Child/adolescent therapy


Child and or Adolescent therapy differs in the process of how the therapy is conducted. 

With children, 8 to 12 years of age, the process combines both play and dialogue in mutual interactions. The play can include drawing, painting, building toys, and games. The therapist observes the actions of the child noting them and makes use of these non-verbal communications to talk together about what is being observed. In this process of mutual interactions the child develops a sense of safety and connection with the therapist that facilitates working through of problematic areas. Often through initiation by the parents or therapist a parental consultation takes place at variable intervals in the treatment.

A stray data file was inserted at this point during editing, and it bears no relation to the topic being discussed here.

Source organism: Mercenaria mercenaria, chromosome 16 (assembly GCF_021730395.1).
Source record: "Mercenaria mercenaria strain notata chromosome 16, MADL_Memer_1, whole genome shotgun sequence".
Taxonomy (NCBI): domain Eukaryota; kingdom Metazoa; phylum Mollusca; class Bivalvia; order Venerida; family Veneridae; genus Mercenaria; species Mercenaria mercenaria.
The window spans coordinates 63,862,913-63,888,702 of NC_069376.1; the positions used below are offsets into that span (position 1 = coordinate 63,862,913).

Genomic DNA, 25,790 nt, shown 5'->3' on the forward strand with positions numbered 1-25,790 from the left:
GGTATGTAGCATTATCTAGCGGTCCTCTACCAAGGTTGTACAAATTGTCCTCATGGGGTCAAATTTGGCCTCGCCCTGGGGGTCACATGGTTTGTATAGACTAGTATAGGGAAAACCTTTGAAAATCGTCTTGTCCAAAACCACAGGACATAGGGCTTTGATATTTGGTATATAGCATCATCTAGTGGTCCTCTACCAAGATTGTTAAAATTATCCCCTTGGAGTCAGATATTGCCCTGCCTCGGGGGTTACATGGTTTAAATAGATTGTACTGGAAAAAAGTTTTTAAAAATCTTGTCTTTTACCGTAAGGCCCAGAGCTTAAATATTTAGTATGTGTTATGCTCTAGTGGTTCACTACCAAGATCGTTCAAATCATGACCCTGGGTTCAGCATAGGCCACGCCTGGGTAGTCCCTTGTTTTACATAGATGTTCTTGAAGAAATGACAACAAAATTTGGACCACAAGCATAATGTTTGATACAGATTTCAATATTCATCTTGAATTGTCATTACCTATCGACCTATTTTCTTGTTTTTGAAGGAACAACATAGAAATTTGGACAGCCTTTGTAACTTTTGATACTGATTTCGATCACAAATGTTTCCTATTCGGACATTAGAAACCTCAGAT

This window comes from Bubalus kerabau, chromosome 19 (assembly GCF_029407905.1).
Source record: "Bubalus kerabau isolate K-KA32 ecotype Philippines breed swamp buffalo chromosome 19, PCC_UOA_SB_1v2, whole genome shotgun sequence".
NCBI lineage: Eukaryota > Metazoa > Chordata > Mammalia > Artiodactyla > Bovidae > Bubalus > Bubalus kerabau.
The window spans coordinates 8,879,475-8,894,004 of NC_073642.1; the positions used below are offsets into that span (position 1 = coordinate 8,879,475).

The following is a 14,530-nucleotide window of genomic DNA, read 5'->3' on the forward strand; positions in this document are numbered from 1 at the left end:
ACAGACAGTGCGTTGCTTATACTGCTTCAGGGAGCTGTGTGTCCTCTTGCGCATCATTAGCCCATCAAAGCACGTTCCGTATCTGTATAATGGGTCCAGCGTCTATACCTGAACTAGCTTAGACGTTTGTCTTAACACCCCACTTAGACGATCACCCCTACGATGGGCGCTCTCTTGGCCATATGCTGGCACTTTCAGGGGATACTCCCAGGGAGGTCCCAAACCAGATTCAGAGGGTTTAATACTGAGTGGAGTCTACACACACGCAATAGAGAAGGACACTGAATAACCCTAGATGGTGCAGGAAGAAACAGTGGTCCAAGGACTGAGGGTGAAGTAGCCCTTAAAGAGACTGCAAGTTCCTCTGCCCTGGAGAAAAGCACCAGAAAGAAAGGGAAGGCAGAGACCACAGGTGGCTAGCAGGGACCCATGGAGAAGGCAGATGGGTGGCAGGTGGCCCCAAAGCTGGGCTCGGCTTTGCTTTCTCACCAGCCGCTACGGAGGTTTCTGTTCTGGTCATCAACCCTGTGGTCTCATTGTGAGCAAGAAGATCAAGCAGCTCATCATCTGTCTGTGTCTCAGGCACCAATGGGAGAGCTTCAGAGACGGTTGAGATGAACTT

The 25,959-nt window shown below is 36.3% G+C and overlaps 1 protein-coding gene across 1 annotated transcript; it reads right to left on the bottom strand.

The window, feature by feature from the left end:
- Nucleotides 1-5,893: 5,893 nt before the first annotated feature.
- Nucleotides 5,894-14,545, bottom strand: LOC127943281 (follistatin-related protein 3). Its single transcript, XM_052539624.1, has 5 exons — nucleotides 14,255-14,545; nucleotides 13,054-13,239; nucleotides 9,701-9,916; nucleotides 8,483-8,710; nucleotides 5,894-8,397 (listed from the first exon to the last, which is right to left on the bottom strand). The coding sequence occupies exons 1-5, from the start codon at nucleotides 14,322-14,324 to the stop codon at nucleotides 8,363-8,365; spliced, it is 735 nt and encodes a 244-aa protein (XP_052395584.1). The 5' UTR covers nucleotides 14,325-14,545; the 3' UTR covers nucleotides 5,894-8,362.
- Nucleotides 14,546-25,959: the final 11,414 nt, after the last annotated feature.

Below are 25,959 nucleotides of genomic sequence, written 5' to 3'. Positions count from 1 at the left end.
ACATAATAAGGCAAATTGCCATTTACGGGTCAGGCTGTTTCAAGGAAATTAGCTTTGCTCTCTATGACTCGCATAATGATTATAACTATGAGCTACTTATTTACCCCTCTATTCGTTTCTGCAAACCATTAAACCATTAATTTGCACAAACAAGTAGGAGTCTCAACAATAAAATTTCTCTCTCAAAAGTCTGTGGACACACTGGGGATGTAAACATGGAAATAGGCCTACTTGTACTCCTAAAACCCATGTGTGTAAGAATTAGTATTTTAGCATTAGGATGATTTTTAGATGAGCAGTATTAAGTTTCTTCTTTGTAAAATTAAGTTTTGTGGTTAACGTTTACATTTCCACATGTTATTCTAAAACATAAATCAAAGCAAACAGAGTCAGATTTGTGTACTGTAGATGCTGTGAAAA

In adolescent therapy the focus is on stated issues surrounding school, peers, and parent/family concerns. Often the conflicts are heightened by one or two of these areas being problematic at the same time. The adolescent is being asked to improve academic performance and to abide by the family rules and values. Most of the clinical work evolves out of 'anecdotes' presented by the patient and by observations and interpretations by the therapist. What evolves during the treatment is a series of specific actions, mutually determined, to engage to work through the problematic area.